ORAL MANIFESTATIONS OF VIRAL INFECTIONS IN CHILDREN
Viral diseases with oral manifestations are common in the practice of pedodontist, however, sometimes their diagnosis is complicated due to the similar clinical manifestations. A huge number of viruses are present in oral cavity, especially from Herpesviridae family, however, the most of them are asymptomatic. Cold, systemic diseases and stress provoke the activation of viruses with different clinical manifestations. Therefore, a dentist can be the first who diagnoses not only herpetic gingivostomatitis, but also other viral diseases.
The aim of the article was to analyse the oral manifestations of viral diseases in children in order to optimize their diagnostics.
This article analyses clinical cases and reviews of diseases in English in Google database from 2011 to May 2020 (and earlier publications) by
«herpetic gingivostomatitis», «recurrent aphthous stomatitis», «oral manifestations of infectious mononucleosis», «herpetic angina», «oral manifestations of cytomegalovirus infection», «recurrent herpetic gingivostomatitis», «oral manifestations of varicella virus», «oral manifestations of herpes zoster», «roseola infantum», «herpangina», «hand, foot and mouth disease», «oral manifestations of measles», «rubella», «oral manifestations of papillomavirus», and «oral manifestations of human immunodeficiency virus».
Viruses which have oral manifestations were characterized by transmission. Mostly airborne viruses are represented by Herpesviridae family. The differential diagnosis of primary herpetic gingivostomatitis includes recurrent aphthous stomatitis which forms ulcers on non-keratinised oral mucosa without a vesicle phase. Recurrent herpetic infection doesn’t have difficulties in diagnostics, but could be complicated by erythema multiform with clear target lesions. Vesicles, erosions in oral cavity associated with vesicles on hear part of head help to distinguish chickenpox from herpetic infection. Compared to Herpes simplex virus infection, Herpes zoster has a longer duration, a more severe prodromal phase, unilateral vesicles and ulceration, with abrupt ending at the midline and postherpetic neuralgia. Roseola is characterized by small papules on skin and palate which appears when severe fever in prodromal period subsides and disappears after 1-2 days. Oral vesicles associated with foot and hand rush differentiate enterovirus stomatitis from chickenpox and roseola. The distribution of the lesions of herpangina (palate, tonsils) differentiates it from primary herpetic gingivostomatitis, which affects the gingivae.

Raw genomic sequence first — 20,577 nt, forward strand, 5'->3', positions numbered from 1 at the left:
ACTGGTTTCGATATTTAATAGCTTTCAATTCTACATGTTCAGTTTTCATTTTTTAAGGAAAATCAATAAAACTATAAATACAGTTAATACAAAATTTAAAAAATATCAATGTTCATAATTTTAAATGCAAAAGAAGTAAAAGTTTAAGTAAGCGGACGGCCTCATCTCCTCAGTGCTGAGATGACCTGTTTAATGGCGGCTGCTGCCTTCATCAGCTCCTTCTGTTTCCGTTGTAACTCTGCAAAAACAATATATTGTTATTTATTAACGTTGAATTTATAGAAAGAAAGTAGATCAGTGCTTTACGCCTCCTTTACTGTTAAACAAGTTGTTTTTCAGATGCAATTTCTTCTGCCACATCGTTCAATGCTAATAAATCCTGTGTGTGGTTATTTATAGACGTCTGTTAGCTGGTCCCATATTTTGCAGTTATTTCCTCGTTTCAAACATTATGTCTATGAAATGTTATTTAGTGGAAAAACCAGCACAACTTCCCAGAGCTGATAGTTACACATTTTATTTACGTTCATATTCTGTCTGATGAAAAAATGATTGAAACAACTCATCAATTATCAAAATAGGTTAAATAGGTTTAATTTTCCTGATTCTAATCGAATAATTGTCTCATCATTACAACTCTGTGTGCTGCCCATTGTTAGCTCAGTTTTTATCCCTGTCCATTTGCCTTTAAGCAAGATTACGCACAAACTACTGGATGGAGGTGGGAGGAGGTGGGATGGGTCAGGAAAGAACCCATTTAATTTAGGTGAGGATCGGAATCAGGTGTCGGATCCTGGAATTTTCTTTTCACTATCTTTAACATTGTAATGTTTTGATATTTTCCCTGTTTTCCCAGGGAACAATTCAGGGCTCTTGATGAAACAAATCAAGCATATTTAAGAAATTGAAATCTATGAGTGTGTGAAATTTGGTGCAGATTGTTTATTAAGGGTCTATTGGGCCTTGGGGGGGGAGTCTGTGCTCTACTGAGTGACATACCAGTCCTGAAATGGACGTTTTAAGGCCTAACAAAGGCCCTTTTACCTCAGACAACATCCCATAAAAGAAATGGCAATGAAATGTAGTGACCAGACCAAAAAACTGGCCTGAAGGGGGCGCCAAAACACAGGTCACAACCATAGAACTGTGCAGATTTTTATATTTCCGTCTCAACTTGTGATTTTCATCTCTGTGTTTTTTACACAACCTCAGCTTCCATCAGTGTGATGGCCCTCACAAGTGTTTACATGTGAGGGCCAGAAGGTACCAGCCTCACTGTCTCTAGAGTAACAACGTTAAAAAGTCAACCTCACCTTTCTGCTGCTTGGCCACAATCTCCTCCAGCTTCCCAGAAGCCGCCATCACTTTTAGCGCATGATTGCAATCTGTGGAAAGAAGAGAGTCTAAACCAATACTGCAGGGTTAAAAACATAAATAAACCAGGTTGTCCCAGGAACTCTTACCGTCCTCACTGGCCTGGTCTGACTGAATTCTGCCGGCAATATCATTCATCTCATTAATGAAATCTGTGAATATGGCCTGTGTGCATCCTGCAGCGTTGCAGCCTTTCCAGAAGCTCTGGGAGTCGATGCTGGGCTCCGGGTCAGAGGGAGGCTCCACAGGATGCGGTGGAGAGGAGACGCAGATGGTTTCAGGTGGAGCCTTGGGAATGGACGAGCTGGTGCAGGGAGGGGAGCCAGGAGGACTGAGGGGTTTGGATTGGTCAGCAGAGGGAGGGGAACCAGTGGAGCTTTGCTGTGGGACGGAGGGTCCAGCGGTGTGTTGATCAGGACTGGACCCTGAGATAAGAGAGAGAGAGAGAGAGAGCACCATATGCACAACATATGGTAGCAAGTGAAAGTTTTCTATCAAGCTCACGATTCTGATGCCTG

Comparing with roseola and rubella, measles has a bigger size of rush and specific oral localization on buccal mucosa. Mild fever and skin rush which appears on face and extensor surfaces of body and extremities help to distinguish rubella from measles and roseola.
Viruses transmitted through biological liquids are represented in oral cavity by infectious mononucleosis and cytomegalovirus. The vesicles and ulcers on the tonsils and posterior pharynx in case of these infections can resemble herpetic stomatitis, but liver and spleen enlargement allows to exclude this diagnose; also cytomegalovirus erosions heal for long time. Cervical lymphoadenopathy differentiates them from herpetic angina. Laboratory diagnostics is based on detection of antibodies to virus or virus DNA in blood helps to make diagnosis of infectious mononucleosis and cytomegalovirus infections.
Viruses transmitted through direct contact with mucosa and biological liquids represented by human papillomavirus (HPV) and human immunodeficiency virus (HIV). HPV in oral cavity represent by benign epithelial hyperplasia which might persist and transform to malignant. Therefore, histological examination plays important role in diagnostics of HPV.
Oral manifestations such as candidiasis, herpes labialis, and aphthous stomatitis represent some of the first signs of HIV immunodeficiency. Oral lesions also associated with HIV in children are oral hairy leukoplakia, linear gingival erythema, necrotizing ulcerative gingivitis, and Kaposi’s sarcoma. Rapid necrotization and long-term healing of oral lesions help to suspect HIV and prescribe the blood test for the detection of antibodies to the virus.
Oral mucosa is often the first to be affected by viral infections. A thorough anamnesis and examination is the key to accurate diagnostics of the most oral viral lesions and their adequate treatment. Biopsy, examination of antibodies to the virus in the blood or polymeraze-chain reaction to the virus in the bioptate or blood are performed in case of diagnostic difficulties. Laboratory methods had to use more widely for the diagnostics of recurrent or unclear lesions of the oral mucosa in children.
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